How To

The Four Toxic Girls You'll Meet at Every Competition

Illustration by Lealand Eve

A few years ago, 16-year-old Kayla Gonzalez found herself dancing alongside a mean-spirited girl. “She could be so rude," says Gonzalez, who trains at The Dance Zone in Henderson, NV. “It got worse at competitions. She'd make up lies, saying my teammates and I were doing things we weren't. She was always trying to get ahead." Sound familiar? A competitive environment can bring out the very worst in some dancers' personalities. When put in a stressful situation, students can become bossy, overdramatic or downright mean. Here, DS breaks down four toxic types you might encounter, and offers tips on how to respond.


The Diva

What she does: Pushes to be front-and-center; monopolizes teachers' time and attention; acts like she's the most important member of the team.

How to deal: Try to focus on what you need, in spite of the diva. “I tell my dancers, 'You do you.' Don't take that person's behavior personally," says Noel St. Jean, an instructor at Artistic Dance Conservatory in East Longmeadow, MA. The diva may be acting that way in an effort to make the most of her competition/convention weekend—but you deserve a spectacular experience, too.

Veteran convention teacher Mandy Moore agrees, and adds an extra tip for handling convention class space-hogs: “When someone is being bigger, it might make you feel like you have to take up less space. That's not the case. Use that person's confidence as inspiration."

The Micromanager

What she does: Corrects and nitpicks everyone else.

How to deal: If one of your peers is constantly offering corrections backstage during a competition or while you're trying to focus in convention class, and it's setting your nerves on edge, “Keep in mind that this person might be genuinely trying to help!" Moore says. A micromanager's anxiety about her own performance can manifest as a need to critique others to make sure everything's perfect.

Rehashing choreography as a group can stop nitpickers from taking over. If you're in the wings, St. Jean says, “You're going onstage as a team. In that moment, it doesn't matter if, six months ago, the choreographer said, 'Do it like this.' Take a vote and agree to stick to it." You can ask specific questions at your next rehearsal.

If the micromanager is commenting on your technique in convention class—especially if it's not a correction you're getting from the instructor—it's okay to politely change the subject. “I might say, 'Thanks. Let's go over that when we're back at the studio on Monday,' " Gonzalez says.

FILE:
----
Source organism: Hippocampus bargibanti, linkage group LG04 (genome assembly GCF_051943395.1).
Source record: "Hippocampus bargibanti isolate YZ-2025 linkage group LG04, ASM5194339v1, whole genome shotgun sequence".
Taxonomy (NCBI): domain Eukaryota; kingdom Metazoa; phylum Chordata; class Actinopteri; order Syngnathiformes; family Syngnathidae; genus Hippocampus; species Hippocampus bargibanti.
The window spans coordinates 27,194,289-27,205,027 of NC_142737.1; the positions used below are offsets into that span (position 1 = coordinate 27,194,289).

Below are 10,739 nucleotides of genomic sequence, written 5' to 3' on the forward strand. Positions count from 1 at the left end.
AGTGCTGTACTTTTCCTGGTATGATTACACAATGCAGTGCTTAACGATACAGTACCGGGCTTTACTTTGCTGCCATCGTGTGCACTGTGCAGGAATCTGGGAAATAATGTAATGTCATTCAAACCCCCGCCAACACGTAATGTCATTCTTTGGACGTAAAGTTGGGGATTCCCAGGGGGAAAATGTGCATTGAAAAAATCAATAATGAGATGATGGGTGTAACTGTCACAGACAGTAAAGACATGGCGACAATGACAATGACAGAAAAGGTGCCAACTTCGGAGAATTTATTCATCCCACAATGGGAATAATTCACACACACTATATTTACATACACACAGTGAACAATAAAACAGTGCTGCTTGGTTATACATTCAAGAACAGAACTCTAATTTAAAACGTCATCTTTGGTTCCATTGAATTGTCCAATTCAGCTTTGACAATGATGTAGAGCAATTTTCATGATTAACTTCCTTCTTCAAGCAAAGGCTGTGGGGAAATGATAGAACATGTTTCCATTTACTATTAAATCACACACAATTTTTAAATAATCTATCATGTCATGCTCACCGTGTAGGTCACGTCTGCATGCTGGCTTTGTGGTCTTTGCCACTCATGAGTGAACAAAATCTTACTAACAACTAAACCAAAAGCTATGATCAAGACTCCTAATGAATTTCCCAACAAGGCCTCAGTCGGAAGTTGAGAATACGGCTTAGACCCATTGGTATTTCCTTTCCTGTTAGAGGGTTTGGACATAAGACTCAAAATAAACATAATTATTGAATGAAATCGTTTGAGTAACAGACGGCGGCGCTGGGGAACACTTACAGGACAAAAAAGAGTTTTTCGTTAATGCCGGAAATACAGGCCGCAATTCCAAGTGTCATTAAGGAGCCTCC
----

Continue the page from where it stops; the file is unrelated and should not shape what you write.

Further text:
The Debbie Downer

What she does: Expects the worst—and shares her fears with anyone who will listen.

How to deal: It can be a real bummer having a Debbie Downer in your group. Unfortunately, some dancers process their stress by dwelling on worst-case scenarios. St. Jean remembers one student who had nightmares about forgetting her competition routine and running offstage: “She'd say, over and over, 'I'm going to mess it up.' " If you're not careful, that doom-and-gloom attitude can infect everyone.

Fight back by going overboard with positivity. “Nothing stops negativity better than a wall of positive energy," St. Jean explains. “The more upbeat and excited and encouraging you all are, the less likely it is that you'll see that person start to fade." You may even be able to help her forget her worries and look on the bright side, too.

The Frenemy

What she does: Acts super-sweet and supportive—until you're about to go onstage.

How to deal: Are you getting the competition cold shoulder from someone you consider a friend? This can feel terrible, especially when you value her encouragement and support. Before you decide your friendship is toast, consider how she usually handles pressure. “Some people just shut down," St. Jean says. “They're not trying to be rude." Maybe your friend needs some alone time in order to get in the right headspace to perform. If this is the case, things will probably return to normal once the pressure's off.

“I do think it's okay to say, 'You hurt my feelings,' " Moore says. But ask yourself: Is this something you want to hash out in this high-stakes environment, or can it wait until you're back home? If getting into an argument will ruin your competition experience, it might be a good idea to brush it off.

The Bottom Line

It never hurts to talk to an authority figure when someone's being toxic. “I'm a big advocate of sticking up for yourself," Moore says, “but these situations often benefit from a mediator." A teacher or a chaperone can resolve disagreements and give students individualized strategies to handle their nerves in a healthier way. They can also issue formal behavior warnings, if necessary.

If all else fails, remember that you're in control of how you respond to negativity. “Ask yourself, 'If Person A was gone, how would the competition feel different?' " Gonzalez says. “Once you realize, Wow, I'm letting her take this and this away from me, it's easier to let go of the frustration. Competitive dance is supposed to be fun!"

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